Inspired by motion.

Could creating an active habit, like doing a handstand every half hour, help get your inspirational juices flowing?


“I recently met a guy called Ernie, who’s part of a cold-water surf company called Finisterre. He’s an unusual chap. He’s incredibly fit and has loads of energy. Every time he goes to the loo he does 20 press-ups. He says doing it helps him to work better throughout the day, keeps his mind focused and means he never sets foot in a gym. So think about what simple habit could put better energy into your daily routine. Come up with a few and try them out over the coming week and see what works for you. For example, for the first five minutes of every day I go outside and don’t talk to anyone or do anything digital. Or I move where I work ever hour to keep myself fresh.”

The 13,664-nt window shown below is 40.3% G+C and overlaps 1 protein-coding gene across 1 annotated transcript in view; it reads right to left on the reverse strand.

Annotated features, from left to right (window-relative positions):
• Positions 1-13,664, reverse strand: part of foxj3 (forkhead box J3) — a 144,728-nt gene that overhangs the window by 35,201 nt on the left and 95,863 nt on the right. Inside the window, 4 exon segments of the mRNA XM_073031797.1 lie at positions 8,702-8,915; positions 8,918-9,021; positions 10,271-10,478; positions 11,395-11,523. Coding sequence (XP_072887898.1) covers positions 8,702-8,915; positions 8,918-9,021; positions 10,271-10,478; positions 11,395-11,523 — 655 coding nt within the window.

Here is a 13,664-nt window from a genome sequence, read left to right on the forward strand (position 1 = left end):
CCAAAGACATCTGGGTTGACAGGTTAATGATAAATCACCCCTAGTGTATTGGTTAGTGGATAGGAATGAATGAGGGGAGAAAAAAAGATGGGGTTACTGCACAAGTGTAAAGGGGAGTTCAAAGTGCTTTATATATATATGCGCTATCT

– Chris Baréz-Brown, creativity expert & author of Free!


After reading this refreshing article in the travel section of an inflight magazine, I felt compelled to learn more about the health benefits of regular movement during a standard working day.  

It got me thinking… many of us cycle to work each morning, but how many of us would consider continuing our workout once we’ve arrived at the office?


A recent study in the Journal Annals of Internal Medicine found that ‘prolonged sedentary time was independently associated with deleterious health outcomes regardless of physical activity’. For peak health, in other words, you need to move. Constantly. “Your body requires low-grade movement throughout the entire day for basic biological function,” says Katy Bowman, a biomechanist and author of Move your DNA: Restore Your Health Through Natural Movement, “It has almost nothing to do with athletic performance, it has to do with your body’s circulation and feeding it’s cells.”